Challenging current wisdom that modern
man migrated out of Africa
The speaker started by saying that he considered several
alternative titles for this presentation:
evidence of migration due to climate change in the Palaeolithic era;
modern mans cognitive abilities mature in Eurasia?
art a better yardstick than stone tool shapes for measuring modern mans
He intended to present evidence tracing art forms
representing animals of present southern African savannah in top-central and North Africa in the Palaeolithic.
Conventionally, the evolution to and movement of early
modern and modern man out of Africa has been
traced to a large extent by the degree of sophistication of stone hand tools (eg Chris Stringer). The
present wisdom is that Homo heidelbergensis evolved into early modern man in Africa
and to Neanderthal man in a cooler Europe and that early-modern humans first
arrived in Europe 40-35,000 years ago. The speaker asked whether a possible
alternative was that early-modern man migrated southwards with their cattle
through Italy and Sicily to North Africa
and presented evidence based on rock art.
Ancient carvings at Benghazi
dated at 8-10,000 years show the people are garbed, a European rather than an
African custom. There are also carvings
of a hippo and a python alongside a human head and carved heads which are not
African but European in their features.
On a hill near Benghazi is a detailed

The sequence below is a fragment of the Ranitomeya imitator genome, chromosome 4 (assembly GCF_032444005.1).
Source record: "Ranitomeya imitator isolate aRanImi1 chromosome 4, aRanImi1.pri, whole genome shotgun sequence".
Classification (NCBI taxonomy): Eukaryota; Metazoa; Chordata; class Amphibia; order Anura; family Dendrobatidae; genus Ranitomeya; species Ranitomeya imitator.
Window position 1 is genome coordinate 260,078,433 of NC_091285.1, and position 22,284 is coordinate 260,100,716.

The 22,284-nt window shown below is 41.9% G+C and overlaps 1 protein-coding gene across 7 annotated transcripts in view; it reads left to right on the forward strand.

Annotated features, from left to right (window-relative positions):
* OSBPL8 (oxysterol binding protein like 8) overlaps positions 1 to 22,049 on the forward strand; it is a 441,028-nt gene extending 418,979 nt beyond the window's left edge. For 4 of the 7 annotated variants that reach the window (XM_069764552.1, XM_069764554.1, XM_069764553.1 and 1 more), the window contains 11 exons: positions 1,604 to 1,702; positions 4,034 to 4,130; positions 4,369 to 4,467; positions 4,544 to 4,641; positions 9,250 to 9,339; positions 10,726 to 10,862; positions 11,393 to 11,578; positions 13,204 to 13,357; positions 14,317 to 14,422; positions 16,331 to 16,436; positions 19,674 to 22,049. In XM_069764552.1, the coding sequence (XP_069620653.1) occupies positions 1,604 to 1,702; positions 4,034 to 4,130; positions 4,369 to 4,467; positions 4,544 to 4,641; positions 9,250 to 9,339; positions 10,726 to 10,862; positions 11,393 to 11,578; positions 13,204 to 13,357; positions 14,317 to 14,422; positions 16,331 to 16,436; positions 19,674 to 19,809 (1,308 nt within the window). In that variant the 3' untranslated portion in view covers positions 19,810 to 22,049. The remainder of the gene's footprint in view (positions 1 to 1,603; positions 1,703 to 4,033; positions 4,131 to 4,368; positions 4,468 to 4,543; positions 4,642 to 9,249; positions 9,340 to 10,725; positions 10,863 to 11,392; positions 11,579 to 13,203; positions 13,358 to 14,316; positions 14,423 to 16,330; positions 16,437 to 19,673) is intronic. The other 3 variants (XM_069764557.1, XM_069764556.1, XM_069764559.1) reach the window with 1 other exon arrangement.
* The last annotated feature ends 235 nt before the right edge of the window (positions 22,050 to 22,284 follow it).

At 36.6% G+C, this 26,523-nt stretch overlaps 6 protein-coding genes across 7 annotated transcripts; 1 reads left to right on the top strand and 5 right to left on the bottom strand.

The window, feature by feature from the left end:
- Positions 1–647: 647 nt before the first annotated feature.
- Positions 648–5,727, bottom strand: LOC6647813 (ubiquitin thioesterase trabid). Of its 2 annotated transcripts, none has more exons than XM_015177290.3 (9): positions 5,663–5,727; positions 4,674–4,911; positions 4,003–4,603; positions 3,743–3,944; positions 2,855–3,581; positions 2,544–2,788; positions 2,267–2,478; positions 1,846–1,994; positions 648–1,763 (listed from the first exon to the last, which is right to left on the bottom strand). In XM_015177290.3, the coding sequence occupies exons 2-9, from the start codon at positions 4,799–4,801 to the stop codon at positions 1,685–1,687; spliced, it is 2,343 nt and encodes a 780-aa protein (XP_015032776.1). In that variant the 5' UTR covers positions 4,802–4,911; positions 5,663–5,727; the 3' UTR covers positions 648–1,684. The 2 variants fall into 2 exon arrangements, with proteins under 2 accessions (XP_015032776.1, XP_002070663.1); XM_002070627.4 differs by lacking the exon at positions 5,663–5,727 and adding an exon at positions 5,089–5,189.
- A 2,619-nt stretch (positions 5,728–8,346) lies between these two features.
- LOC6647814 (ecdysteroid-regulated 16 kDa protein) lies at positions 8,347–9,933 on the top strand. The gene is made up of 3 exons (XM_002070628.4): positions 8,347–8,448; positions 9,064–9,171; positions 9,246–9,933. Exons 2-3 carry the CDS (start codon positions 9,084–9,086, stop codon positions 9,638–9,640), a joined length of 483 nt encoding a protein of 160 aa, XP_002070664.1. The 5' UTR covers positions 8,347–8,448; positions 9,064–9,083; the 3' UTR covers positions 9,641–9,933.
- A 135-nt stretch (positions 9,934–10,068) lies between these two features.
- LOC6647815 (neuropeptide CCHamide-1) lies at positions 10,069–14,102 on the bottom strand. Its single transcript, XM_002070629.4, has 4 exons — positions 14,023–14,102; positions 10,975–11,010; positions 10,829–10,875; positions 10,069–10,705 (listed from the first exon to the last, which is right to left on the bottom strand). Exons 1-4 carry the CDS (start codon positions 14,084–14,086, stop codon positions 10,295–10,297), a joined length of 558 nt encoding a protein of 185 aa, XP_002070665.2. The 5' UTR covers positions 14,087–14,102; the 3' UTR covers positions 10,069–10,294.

carving of a domestic bovid, which is not indigenous to Africa. It bears a close resemblance to the
representations of aurochs and domestic bovids in the
France. Wild aurochs (Bos primigenius) were the ancestors of
modern cattle, with divergence about 7,000 years ago and domestication about
8,000 years ago. Present African cattle
(Nguni) show genetic traces from Saudi Arabia.
Conventional classification on the basis of hand tools is:
- Oldovan tools 2.5-1.5 M years;
- Acheulean tools 1.5-0.5M years;
tools (Neanderthal) mid-Palaeolithic 300,000-200,000 years;
- Aurignacian tools 100,000-45,000 years, upper
Palaeolithic in Europe and lower Palaeolithic in Africa.
Shorelines in the Palaeolithic were higher than today and
would have allowed migration paths down through Italy
and Sicily into North Africa to move away from
icy weather in Eurasia to look for food. At that time, Lake Chad
was a major lake and the North African area was not desert.
The Akakus mountain range in
has a large, wide, ancient river (wadi), which is now
dry with occasional oases. There are
major rock art finds in these mountains, eg caves in
the Mazuq area of the Libyan desert.
One example is a painted war or raid scene, which is similar to the
bushman paintings in South
The Bushman (or San) art shows the San people with short fat legs and
large posterior (steatogypia from gorging when food
is available and living on the fat reserves thus accumulated). These contrast with the long-legged and thin
armed raiders. San art has stick men and
stylised savannah animals and there is a stylised drawing of a long-legged
huntsman and horse about 300 years old.
There is also a preponderance of hand signatures.
There are rock carvings of a rhino in Natal
and polychrome drawings of eland/gazelle in South Africa but are these really
of San origin? San paintings continued
through the years, eg one of a boer ox wagon during the great trek. While this is dateable by the event it
records, the speaker accepted that it is very difficult to date rock art.
Advanced-design axe heads were found by the speaker in a
cave near Johannesburg,
which are almost identical to Mousterian tools (Neanderthal). They are made of silcrete
and have been hardened in fire and probably date from 0.5-1.0M years. He also showed what appears to have been a
millstone, the central hole being highly polished. In Libya, ground holes for grinding